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13-06-2012, 20:00   #11
freddyuk
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It is a diagram not an technical instruction manual. It is intended for the use and interpretation of suitably competent and trained professionals. You will also notice that I did not quote the EN standards for the type of copper and fittings used nor the grade of copper for the cylinder. The dimensions of the internal coils are also not quoted.....
With respect you are a trained plumber and the OP was asking about how to.... and you offered a diagram. So in fact you appeared to be condoning the OP trying this for himself without pointing a couple of very basic safety issues. The post you referred to does not mention this either AFAIK.
The thermal performance of the system was not something I was addressing but kids have died from having boiling water pumping over into plastic cisterns and coming through their bedroom ceiling so I thought it was worth mentioning. Some thermoplastic tanks are rated to contain 100c but they are more expensive and not fitted as standard.
Overflow should be heatproofed also.
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13-06-2012, 20:37   #12
Micky Dolenz
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A bit basic but some good info none the less.

http://www.boilerstoves.co.uk/installation-types.html
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13-06-2012, 22:19   #13
shane0007
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Quote:
Originally Posted by freddyuk View Post
With respect you are a trained plumber and the OP was asking about how to.... and you offered a diagram. So in fact you appeared to be condoning the OP trying this for himself without pointing a couple of very basic safety issues. The post you referred to does not mention this either AFAIK.
The thermal performance of the system was not something I was addressing but kids have died from having boiling water pumping over into plastic cisterns and coming through their bedroom ceiling so I thought it was worth mentioning. Some thermoplastic tanks are rated to contain 100c but they are more expensive and not fitted as standard.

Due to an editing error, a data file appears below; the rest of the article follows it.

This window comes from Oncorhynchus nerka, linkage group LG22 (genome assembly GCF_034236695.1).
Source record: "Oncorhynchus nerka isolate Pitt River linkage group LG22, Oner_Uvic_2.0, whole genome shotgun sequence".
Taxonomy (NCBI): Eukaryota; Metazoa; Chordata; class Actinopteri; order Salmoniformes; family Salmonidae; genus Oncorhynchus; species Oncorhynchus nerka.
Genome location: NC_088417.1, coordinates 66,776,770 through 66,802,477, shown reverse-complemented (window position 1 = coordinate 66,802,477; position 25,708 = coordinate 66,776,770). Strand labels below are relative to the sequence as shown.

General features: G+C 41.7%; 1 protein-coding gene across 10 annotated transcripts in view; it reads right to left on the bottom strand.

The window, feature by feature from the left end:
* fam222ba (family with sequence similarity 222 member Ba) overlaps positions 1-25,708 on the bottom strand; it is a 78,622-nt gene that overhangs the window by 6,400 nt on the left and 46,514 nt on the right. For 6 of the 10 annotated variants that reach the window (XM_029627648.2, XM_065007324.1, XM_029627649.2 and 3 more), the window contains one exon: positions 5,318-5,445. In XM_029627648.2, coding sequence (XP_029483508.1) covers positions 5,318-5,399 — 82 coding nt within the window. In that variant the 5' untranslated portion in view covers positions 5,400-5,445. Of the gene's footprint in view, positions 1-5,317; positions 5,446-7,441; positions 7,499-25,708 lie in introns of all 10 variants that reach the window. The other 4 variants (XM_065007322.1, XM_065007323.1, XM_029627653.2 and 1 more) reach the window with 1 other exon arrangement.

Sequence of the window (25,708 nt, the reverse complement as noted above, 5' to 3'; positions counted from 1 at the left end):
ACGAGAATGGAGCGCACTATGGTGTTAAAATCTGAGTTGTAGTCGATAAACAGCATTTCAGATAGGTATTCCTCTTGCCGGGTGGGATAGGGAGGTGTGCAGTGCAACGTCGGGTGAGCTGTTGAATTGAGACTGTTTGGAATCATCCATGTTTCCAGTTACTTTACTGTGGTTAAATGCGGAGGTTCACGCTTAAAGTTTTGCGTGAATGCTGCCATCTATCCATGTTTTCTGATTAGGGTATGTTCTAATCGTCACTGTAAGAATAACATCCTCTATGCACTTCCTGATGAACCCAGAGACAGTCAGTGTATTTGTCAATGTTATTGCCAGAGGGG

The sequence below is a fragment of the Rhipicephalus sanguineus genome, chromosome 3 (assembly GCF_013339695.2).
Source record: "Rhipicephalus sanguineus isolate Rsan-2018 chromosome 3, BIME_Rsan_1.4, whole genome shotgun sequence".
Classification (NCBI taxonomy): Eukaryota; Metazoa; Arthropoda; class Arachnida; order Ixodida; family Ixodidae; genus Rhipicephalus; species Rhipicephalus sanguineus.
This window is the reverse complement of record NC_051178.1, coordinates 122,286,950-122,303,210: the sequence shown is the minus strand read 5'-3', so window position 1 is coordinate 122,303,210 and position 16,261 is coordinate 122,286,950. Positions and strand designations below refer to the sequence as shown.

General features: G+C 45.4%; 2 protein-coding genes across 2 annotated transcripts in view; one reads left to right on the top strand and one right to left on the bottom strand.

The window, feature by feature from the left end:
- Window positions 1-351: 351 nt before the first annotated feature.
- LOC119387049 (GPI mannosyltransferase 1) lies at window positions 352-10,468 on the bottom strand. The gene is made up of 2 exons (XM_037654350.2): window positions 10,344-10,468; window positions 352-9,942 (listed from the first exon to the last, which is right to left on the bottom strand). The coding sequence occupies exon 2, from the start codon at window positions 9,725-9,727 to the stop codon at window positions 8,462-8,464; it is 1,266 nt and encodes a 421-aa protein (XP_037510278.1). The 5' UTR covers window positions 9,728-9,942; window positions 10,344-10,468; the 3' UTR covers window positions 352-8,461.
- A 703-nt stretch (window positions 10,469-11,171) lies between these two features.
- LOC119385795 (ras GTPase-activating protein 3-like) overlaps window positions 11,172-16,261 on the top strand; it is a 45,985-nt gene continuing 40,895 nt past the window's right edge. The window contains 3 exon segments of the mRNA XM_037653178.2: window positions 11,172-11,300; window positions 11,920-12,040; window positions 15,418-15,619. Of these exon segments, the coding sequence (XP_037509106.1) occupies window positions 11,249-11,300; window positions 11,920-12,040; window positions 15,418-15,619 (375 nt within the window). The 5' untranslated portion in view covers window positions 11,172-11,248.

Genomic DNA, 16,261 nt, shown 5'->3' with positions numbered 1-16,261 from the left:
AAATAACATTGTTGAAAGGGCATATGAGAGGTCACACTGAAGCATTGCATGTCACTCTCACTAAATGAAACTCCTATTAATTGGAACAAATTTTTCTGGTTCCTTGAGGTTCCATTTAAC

Overflow should be heatproofed also.
People shouldn't spit on the street but they still do, so my point is people should not install solid fuel systems unless they are suitably trained or experienced however, they still will. I would rather them follow an installation diagram that will be at the very least a safe installation rather then them picking what they can from the internet and doing it rather blind. If they do not want the back boiler to end up sitting on their lap, then they should use an experienced installer. If they want to have a go themselves, they probably will do in any case.

Secondly, the incident you refer was an extremely isolated case in the UK a number of years ago. I have yet to see a fibre glass f & e tank installed neither in Ireland or the UK. Following that incident it was recommended that metallic overflow trays are placed underneath the f & e tank that is piped externally via its own overflow pipe.
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09-06-2013, 22:08   #14
David241173
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Shane 0007 your not a plumber only reading from books leave it to people who know
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09-06-2013, 22:18   #15
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Shane 0007 your not a plumber only reading from books leave it to people who know
Your nearly right there Dave, Shane is a plumber who can read from books which is always a good combination, it's the ones who don't read that cause the problems.